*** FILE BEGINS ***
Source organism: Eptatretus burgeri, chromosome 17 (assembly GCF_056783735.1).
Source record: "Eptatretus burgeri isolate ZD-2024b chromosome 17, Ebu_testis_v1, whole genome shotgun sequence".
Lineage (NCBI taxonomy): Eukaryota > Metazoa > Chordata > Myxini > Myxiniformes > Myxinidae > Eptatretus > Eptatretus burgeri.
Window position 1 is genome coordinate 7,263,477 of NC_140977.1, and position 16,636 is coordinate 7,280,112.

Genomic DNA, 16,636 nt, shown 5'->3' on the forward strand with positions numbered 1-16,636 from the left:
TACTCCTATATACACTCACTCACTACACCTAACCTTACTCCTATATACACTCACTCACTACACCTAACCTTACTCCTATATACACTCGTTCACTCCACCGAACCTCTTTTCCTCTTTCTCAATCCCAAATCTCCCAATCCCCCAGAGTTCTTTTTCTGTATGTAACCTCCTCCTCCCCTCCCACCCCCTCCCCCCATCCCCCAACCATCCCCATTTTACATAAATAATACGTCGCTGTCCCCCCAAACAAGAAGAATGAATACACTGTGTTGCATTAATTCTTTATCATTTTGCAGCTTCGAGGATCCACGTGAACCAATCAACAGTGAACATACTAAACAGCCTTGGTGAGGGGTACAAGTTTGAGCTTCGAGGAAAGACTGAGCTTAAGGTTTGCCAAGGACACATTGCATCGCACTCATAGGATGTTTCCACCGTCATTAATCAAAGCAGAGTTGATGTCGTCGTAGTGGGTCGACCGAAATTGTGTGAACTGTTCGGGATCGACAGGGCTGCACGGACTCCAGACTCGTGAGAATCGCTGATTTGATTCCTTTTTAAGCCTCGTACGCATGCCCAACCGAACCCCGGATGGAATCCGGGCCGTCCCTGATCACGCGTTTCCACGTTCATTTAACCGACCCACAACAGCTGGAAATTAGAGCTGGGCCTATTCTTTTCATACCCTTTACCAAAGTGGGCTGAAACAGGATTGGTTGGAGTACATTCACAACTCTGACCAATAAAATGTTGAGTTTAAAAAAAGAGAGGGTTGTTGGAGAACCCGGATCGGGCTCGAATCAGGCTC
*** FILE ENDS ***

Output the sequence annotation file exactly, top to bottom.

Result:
Source organism: Eptatretus burgeri, chromosome 17 (assembly GCF_056783735.1).
Source record: "Eptatretus burgeri isolate ZD-2024b chromosome 17, Ebu_testis_v1, whole genome shotgun sequence".
Lineage (NCBI taxonomy): Eukaryota > Metazoa > Chordata > Myxini > Myxiniformes > Myxinidae > Eptatretus > Eptatretus burgeri.
Window position 1 is genome coordinate 7,263,477 of NC_140977.1, and position 16,636 is coordinate 7,280,112.

Genomic DNA, 16,636 nt, shown 5'->3' on the forward strand with positions numbered 1-16,636 from the left:
TACTCCTATATACACTCACTCACTACACCTAACCTTACTCCTATATACACTCACTCACTACACCTAACCTTACTCCTATATACACTCGTTCACTCCACCGAACCTCTTTTCCTCTTTCTCAATCCCAAATCTCCCAATCCCCCAGAGTTCTTTTTCTGTATGTAACCTCCTCCTCCCCTCCCACCCCCTCCCCCCATCCCCCAACCATCCCCATTTTACATAAATAATACGTCGCTGTCCCCCCAAACAAGAAGAATGAATACACTGTGTTGCATTAATTCTTTATCATTTTGCAGCTTCGAGGATCCACGTGAACCAATCAACAGTGAACATACTAAACAGCCTTGGTGAGGGGTACAAGTTTGAGCTTCGAGGAAAGACTGAGCTTAAGGTTTGCCAAGGACACATTGCATCGCACTCATAGGATGTTTCCACCGTCATTAATCAAAGCAGAGTTGATGTCGTCGTAGTGGGTCGACCGAAATTGTGTGAACTGTTCGGGATCGACAGGGCTGCACGGACTCCAGACTCGTGAGAATCGCTGATTTGATTCCTTTTTAAGCCTCGTACGCATGCCCAACCGAACCCCGGATGGAATCCGGGCCGTCCCTGATCACGCGTTTCCACGTTCATTTAACCGACCCACAACAGCTGGAAATTAGAGCTGGGCCTATTCTTTTCATACCCTTTACCAAAGTGGGCTGAAACAGGATTGGTTGGAGTACATTCACAACTCTGACCAATAAAATGTTGAGTTTAAAAAAAGAGAGGGTTGTTGGAGAACCCGGATCGGGCTCGAATCAGGCTC